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Budget 2016 – expert comment

By Ensors Team
16th Mar 2016

George Playing the EU Generation Game

By Danny Clifford – Tax & Trust Partner

The Chancellor seemed to be at great pains to make it clear that he was selling this as a “Budget for the Next Generation”. To the cynic that might be seen as a gentle way of saying “there is nothing for you here so don’t even ask”, however by the end of his speech I was left wondering whether he had written the “next generation” slogan for a different budget – one that in the end was not presented.

Consider that the background to this Budget included some rather worrying downgrades to the UK economic growth forecast by the OBR, and debt reduction targets set by the Chancellor that he has missed by a country mile. In short, things are far from rosy in the British economic garden.

And yet: where was all the bad news? Where were the tax hikes, the increased duties? There were some of course, the much anticipated “sugar tax” will be introduced from 2018, though Mr Osborne stressed this would be a tax on the companies that they “may choose to pass on to the consumer” – his way of distancing himself from that bad news. 

There were also further large cuts announced to public sector budgets – albeit with no indication of what those might be.

So although the under 40’s are to be incentivised to save in a ‘Lifetime ISA’,  it was two tax reductions that caught the eye; Corporation Tax will be just 17% by 2020 and capital gains tax will fall from 28% to 20% (18% to 10% for a basic rate taxpayer) – but not if you’re selling a second home or investment residential property.

It seems strange that he did not try to generate rather more mileage from what are very substantial tax reductions but instead chose to brand it as a “Budget for the Next Generation”.

So to me, this Budget seemed rather schizophrenic – headline tax reductions set against a worsening economic background.

It is possible that the reason for this is that there was, in a previous draft, rather more bad news. It is well publicised, for example, that there were to be substantial changes to pensions, in particular that the higher rate tax relief on contributions might be withdrawn, but that these plans were ditched last week; (or possibly just delayed?)

My suspicion is that the Chancellor was under pressure to ensure that Budget 2016 did not contain “bad news” for the masses who are shortly to vote in the EU Referendum. If that suspicion is proved correct, I fear that any relief felt at what was a rather benign Budget may be short lived and that the Autumn Statement may have more than a touch of cold, hard winter about it.

A Budget of surprising twists for Enterprise

By Robert Leggett – Corporate Tax Partner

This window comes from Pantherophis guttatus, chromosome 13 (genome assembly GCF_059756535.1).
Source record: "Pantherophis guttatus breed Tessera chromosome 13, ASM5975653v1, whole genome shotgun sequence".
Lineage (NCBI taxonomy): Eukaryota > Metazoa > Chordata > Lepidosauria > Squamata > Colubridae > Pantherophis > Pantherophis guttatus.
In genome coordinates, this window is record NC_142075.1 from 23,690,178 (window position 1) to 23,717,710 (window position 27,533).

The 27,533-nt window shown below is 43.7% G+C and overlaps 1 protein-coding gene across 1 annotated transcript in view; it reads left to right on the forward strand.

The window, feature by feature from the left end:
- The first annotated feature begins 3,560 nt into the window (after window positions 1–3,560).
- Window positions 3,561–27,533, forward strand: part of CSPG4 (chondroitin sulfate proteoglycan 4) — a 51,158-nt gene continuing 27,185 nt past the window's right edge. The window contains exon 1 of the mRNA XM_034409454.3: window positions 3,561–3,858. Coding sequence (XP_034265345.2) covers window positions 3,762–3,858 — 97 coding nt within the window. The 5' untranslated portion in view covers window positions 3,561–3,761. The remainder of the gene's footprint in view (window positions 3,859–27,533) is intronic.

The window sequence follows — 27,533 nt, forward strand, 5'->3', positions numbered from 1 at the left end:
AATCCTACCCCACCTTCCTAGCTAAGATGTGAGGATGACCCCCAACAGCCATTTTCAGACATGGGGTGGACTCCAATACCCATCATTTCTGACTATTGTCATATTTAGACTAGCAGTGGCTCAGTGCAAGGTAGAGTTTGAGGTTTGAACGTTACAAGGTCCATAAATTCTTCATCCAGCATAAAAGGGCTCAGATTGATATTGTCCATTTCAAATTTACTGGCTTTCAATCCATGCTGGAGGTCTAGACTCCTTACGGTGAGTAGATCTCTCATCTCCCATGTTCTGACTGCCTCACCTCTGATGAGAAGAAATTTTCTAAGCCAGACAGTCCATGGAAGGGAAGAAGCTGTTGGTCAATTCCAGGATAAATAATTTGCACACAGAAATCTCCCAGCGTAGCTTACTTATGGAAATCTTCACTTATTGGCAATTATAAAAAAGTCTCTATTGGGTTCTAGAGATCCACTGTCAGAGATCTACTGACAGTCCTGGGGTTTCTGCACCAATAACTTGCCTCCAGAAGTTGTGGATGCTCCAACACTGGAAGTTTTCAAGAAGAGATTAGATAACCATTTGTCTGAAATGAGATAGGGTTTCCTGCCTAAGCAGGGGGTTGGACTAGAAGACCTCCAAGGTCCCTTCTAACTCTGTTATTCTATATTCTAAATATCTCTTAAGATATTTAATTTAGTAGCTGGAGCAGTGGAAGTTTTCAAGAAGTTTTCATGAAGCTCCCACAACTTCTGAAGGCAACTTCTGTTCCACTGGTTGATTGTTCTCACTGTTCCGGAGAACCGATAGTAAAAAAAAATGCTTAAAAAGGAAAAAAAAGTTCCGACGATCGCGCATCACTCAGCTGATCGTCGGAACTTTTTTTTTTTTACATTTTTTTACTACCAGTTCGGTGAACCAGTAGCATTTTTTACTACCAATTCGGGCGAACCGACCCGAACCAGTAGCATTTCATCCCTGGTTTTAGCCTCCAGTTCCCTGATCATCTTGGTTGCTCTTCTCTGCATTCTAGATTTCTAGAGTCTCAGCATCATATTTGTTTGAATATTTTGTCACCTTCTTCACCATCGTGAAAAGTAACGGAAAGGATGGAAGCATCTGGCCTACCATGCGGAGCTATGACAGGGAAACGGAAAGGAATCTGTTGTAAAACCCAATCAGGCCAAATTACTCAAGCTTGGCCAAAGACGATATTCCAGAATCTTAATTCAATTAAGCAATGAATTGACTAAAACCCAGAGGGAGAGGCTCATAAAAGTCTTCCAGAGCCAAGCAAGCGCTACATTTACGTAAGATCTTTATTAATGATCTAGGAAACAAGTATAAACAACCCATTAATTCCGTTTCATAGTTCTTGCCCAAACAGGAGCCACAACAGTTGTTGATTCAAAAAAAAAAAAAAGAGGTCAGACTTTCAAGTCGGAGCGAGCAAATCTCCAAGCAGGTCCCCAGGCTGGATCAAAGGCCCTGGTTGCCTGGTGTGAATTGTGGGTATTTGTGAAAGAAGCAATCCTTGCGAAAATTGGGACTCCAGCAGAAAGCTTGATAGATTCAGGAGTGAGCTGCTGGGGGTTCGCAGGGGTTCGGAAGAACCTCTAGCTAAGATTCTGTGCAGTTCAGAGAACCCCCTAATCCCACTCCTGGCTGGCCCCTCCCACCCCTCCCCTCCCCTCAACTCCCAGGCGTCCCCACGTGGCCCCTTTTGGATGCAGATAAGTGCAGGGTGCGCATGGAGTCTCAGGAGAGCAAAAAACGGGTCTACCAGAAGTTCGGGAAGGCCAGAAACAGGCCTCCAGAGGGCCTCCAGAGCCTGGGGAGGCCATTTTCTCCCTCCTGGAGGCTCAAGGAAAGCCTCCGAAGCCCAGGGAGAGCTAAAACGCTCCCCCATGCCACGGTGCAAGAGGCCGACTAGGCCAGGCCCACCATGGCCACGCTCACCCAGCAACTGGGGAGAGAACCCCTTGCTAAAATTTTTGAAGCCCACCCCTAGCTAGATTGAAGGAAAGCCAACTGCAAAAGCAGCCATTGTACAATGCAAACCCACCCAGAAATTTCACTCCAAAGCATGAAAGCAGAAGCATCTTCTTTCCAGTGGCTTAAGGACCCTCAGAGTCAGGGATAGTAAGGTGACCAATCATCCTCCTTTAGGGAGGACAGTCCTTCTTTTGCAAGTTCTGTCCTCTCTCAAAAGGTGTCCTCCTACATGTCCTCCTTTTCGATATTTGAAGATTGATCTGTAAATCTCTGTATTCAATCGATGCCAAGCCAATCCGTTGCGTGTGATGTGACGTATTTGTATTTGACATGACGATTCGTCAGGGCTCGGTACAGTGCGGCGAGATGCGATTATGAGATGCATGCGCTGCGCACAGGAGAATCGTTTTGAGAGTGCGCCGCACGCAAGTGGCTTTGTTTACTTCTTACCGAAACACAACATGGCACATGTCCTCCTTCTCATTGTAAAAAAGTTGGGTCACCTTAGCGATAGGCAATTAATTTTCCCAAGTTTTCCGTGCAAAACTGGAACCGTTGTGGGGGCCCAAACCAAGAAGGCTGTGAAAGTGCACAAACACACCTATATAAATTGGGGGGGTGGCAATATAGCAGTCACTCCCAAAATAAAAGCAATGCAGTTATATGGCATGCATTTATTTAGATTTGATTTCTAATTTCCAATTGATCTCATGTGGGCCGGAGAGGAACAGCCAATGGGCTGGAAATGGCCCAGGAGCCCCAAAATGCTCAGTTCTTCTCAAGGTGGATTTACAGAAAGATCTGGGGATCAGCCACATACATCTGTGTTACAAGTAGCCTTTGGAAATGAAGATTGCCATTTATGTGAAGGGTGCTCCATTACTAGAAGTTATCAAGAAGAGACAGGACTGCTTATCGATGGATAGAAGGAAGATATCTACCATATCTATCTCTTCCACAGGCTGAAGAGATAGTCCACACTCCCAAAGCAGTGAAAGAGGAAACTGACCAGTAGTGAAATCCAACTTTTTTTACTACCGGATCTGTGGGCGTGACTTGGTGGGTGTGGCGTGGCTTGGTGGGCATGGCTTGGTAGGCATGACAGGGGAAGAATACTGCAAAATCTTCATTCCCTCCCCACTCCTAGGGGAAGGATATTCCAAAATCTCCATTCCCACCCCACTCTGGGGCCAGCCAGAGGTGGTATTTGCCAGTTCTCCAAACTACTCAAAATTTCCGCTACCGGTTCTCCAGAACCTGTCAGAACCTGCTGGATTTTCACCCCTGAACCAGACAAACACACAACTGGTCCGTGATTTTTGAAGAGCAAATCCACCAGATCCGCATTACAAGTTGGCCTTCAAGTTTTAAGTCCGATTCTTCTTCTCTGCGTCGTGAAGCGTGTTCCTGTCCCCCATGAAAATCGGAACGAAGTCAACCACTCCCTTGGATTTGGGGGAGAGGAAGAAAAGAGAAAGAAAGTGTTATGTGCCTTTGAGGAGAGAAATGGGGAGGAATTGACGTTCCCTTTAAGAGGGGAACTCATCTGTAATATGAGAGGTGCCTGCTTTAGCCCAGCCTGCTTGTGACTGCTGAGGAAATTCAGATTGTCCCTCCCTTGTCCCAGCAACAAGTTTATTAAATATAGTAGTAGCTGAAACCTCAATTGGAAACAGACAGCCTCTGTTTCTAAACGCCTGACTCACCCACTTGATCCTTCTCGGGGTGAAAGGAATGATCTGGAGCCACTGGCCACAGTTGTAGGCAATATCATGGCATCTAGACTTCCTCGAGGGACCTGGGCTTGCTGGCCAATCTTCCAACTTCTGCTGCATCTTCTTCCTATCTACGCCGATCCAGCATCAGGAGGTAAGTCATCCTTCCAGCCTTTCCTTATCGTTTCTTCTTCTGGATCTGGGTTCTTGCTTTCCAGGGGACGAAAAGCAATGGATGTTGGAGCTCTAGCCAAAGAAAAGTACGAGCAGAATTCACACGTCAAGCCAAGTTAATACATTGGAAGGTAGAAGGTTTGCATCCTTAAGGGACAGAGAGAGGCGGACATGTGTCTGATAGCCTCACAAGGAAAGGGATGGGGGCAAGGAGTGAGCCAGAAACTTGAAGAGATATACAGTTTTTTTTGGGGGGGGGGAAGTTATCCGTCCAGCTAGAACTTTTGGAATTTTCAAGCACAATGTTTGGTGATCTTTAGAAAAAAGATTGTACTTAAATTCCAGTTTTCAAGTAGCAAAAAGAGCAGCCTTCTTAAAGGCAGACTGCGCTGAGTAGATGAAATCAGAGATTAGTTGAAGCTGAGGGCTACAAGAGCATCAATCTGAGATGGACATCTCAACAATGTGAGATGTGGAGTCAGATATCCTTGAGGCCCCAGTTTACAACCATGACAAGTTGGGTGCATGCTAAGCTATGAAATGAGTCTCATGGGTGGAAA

The Chancellor managed to keep surprising me in what is now starting to feel like his quarterly Budget statement.

I should have expected the reduction in Corporation tax to 17% from 2020; a good thing for profitable companies.

I certainly didn’t foresee the drop in Capital Gains Tax from 28% to 20% (18% to 10% for basic rate taxpayers).  Of course; the Labour Government set CGT at just 18%, based on research that this was the level that optimised receipts.  The new rates won’t apply to residential property or carried interest transactions.  There will also be a new CGT relief to encourage share subscriptions into unquoted companies for three years plus.

A key announcement for East Anglia will be our devolution settlement, with an elected mayor and a £1bn Budget.  The Ipswich crossing also got a mention.

On income tax, the Chancellor continued to increase personal allowances, and started delivering his promise to raise the higher rate threshold; raising it to £45,000 next year.  He is also introducing a £1,000 tax free allowance for both trading income and rental income.  A new tax advantaged savings scheme for the under 40s is also interesting news.

He surprised me by freezing fuel duty again (despite the low oil prices), and again with good news on business rates, with the limit for small business rates relief rising from £6,000 to £15,000 and becoming “permanent”.

The question might be, where is the money coming from?  Fundamentally, more spending cuts.  However, there will be more anti-avoidance measures on disguised remuneration, public sector workers using personal service companies, termination payments and loans to participators amongst others.  We are also promised a roadmap to a fundamental reform of the business tax system, which is expected to raise significant amounts of money, not least through restriction to the offsetting of losses.

There was nothing in the speech about the “Making Tax Digital” project.  The first small businesses and landlords are expected to be uploading records online to HMRC on a quarterly basis from 2018, and so it is hoped that the Government will urgently deal with some of the uncertainties here.

And of course, he also made very clear that his economic forecasts are all predicated on the UK staying within the EU.  What Brexit would do for the tax system is another subject entirely…